Now I wouldn’t have a problem with this if I thought schools were in a good place to cope with the Gender Recognition Act in a sensitive and appropriate way, but sadly I don’t. There are still huge misconceptions about, and some downright aggression towards, the LGBT agenda in schools. Just like the students, some of it comes from malice and some from ignorance. In conversations I have with educators this ranges from the smaller stuff- questions whether particular statements are ‘really homophobia’- to slightly more worrying stuff- such as denying there is any homophobia in a school- to this corker of a sentence I got from a school leader: “What happens in the bedroom should stay in the bedroom” as a result of poster positioning a mere matter of days after one of the most high profile LGBT activists in the country had just visited the school. Again, it is not always clear whether the above comes from misunderstanding or malice, but whatever the origins, if people really don’t understand that being a lesbian does not imply a desire to share the intricacies of your sex life with people and, worse, small children, we have a real a problem on our hands. I know many teachers who have come across such sentiments and are left wondering if addressing homophobia and transphobia in schools involves an inappropriate blurring of the personal/professional distinction. If I see a bottle thrown at a child’s head I never stop to think: am I only intervening here because I too had bottles thrown at my head? Yet, LGBT teachers are all too often left with this thought about homophobia and transphobia.
The added problem is that the charities meant to be campaigning on this area are also hopelessly naive. Teachers are being told to approach homophobia with “kind eyes” and accreditation such as ‘Stonewall Champion Status’ are being handed out like confetti in schools where Stonewall posters are being taken down. Even where this isn’t happening, the approaches that schools are being asked to take are simply not robust enough in terms of identifiable outcomes for children. An assembly is not an outcome- it is a strategy; an outcome is knowing the difference between the category ‘female’ and the category ‘woman’. An outcome is every child in a school knowing the difference between being trans and being lesbian and that being gender non-conforming in terms of appearance implies neither of the former categories. An outcome is children really understanding what it means to self-declare your gender, that it isn’t a box ticking exercise or a way of coping with heteronormativity in general. An outcome is developing empathy for people in society who have to go through countless personal interactions feeling undermined because what is written on their driving license doesn’t reflect who they are as a person.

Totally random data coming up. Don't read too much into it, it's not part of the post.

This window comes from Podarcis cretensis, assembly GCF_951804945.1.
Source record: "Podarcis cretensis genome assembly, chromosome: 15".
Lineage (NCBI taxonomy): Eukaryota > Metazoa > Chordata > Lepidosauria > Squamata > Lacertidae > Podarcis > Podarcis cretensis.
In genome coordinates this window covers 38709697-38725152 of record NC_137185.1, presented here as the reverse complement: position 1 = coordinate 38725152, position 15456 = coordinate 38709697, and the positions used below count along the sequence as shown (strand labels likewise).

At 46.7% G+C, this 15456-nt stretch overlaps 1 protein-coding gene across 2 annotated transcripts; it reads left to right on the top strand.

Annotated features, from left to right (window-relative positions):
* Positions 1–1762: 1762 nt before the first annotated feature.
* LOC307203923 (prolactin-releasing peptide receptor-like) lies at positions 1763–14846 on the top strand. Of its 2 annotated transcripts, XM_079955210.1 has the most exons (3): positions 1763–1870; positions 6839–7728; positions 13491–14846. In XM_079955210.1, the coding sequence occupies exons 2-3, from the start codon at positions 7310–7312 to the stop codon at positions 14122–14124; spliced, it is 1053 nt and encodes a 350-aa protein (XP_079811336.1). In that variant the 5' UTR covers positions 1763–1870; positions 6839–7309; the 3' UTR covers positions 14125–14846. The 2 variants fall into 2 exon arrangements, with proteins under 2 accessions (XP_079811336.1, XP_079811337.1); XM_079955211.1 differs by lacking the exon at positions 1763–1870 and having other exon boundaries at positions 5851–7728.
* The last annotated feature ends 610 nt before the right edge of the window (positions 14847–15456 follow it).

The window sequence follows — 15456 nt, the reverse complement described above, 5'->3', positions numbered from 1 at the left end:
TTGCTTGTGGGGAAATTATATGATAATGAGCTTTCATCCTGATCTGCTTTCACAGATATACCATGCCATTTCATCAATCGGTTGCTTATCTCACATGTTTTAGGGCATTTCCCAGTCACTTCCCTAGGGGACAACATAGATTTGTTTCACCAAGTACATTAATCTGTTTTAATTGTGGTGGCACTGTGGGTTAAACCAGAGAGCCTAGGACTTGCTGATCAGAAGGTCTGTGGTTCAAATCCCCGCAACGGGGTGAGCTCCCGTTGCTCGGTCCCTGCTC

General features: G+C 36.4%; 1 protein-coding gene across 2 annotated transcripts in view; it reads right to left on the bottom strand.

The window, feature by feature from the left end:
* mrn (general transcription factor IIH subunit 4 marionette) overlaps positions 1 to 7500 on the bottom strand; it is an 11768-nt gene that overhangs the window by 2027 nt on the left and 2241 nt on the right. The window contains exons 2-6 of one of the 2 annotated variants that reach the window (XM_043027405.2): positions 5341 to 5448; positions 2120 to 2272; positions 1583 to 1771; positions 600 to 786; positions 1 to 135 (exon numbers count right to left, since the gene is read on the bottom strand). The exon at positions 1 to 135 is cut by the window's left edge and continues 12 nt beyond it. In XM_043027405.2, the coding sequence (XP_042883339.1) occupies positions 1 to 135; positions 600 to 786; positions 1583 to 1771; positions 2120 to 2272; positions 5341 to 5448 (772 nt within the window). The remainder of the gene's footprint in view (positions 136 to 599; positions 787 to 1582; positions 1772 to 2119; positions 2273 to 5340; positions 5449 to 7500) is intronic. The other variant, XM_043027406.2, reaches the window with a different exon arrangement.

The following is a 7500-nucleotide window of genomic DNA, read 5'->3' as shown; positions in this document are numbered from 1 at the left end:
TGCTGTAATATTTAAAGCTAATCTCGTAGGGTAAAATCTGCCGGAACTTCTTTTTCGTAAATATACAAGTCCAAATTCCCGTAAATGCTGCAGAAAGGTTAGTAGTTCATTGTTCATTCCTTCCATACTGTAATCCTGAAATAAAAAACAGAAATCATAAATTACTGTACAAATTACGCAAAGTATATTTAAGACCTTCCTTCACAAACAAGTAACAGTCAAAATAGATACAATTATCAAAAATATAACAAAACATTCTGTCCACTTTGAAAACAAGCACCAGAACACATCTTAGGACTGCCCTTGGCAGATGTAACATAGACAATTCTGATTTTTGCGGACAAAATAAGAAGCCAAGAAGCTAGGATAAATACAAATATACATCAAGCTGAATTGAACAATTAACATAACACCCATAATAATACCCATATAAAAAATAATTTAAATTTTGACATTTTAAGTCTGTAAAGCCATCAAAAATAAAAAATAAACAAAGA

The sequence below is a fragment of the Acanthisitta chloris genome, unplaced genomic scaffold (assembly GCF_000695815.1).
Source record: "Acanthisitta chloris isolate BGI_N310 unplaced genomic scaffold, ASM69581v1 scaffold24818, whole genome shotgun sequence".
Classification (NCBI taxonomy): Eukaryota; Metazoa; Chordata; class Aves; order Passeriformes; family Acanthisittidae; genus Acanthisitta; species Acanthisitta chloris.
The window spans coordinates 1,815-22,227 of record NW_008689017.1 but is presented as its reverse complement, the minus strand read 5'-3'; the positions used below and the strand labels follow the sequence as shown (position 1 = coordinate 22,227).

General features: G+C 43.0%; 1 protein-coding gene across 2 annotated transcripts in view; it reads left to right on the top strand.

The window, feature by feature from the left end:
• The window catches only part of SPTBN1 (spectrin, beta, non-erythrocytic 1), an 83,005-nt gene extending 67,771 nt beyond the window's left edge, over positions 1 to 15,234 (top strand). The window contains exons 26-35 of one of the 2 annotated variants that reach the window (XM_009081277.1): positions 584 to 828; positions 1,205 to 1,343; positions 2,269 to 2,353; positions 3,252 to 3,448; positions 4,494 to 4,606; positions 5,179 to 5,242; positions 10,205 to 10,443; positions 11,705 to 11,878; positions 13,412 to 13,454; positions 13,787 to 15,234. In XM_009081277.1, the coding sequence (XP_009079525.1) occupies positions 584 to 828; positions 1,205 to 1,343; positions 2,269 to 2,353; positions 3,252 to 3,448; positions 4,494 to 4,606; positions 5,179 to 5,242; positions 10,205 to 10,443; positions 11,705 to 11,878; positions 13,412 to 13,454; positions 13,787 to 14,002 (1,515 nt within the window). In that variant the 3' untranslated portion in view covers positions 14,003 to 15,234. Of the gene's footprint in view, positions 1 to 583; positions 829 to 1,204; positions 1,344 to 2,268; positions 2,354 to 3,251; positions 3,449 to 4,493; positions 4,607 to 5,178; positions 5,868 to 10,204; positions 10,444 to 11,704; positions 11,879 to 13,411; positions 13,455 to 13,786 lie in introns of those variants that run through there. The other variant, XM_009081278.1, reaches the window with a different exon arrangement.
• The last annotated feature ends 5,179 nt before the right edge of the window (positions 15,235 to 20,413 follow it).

Campaigning organisations lowering our expectations here and asking for “kind eyes” and telling teachers to “advocate a whole school policy” (normally pretty vague) leaves LGBT educators exposed. We look silly for asking for more. Teachers are left asking for strategies- “let’s have an LGBT group”- which are easy to quash, rather than commitments to real improvement. To think that a teacher can enter an SLT meeting and propose a change of policy, and then task someone else with doing it, displays a pretty shocking understanding of how power relations in a school work. Union groups can’t even achieve this on a plethora of issues and yet this is what teachers are being asked to do. Then, in the absence of real action from leadership, these organisations become far too reliant on LGBT teachers taking on all the work in the form of informal teacher leadership. I’ve personally avoided being involved in these efforts. I’ve focused on curriculum, on assessment, on your traditional teaching and learning, for the simple reason that is all to easy to find yourself being professionally defined by your sexuality rather than your interests as an educator. What I’ve realised this year (and I wish someone had told me this when I entered teaching) is that it doesn’t matter if you try to avoid it, somehow, in some way this issue is going to come back and be dumped right in front of you again.
So what has all this got to do with those 10 protestors at Pride? Here is where we need to tie these two threads together: The Gender Recognition Act is a great thing, a massive step forward for our country. However, moving forward legislatively is no good when the provision for children in our schools is so poor. It is no good for campaigners have all the tools to affect legislative change but a poor understanding of what robust change in an educational setting might look like. They need to be aware of that.
We need to stop preaching to the converted and dumping it on the LGBT teacher’s door. Schools also can’t expect to cover all this stuff in sex ed- that actually only reinforces many of the stereotypes about LGBT people. You don’t cover sexism and racism in sex ed; you have to be dealing with it all the time and in different ways. The same goes for homophobia and transphobia. In fact, all closed-mindedness towards simply being young and hard to label. This is why a purely governmental approach is not going to work: schools need to engage in change not be forced from Whitehall to do so (I think is well understood by campaigners), and we need the leaders in those schools need to do it.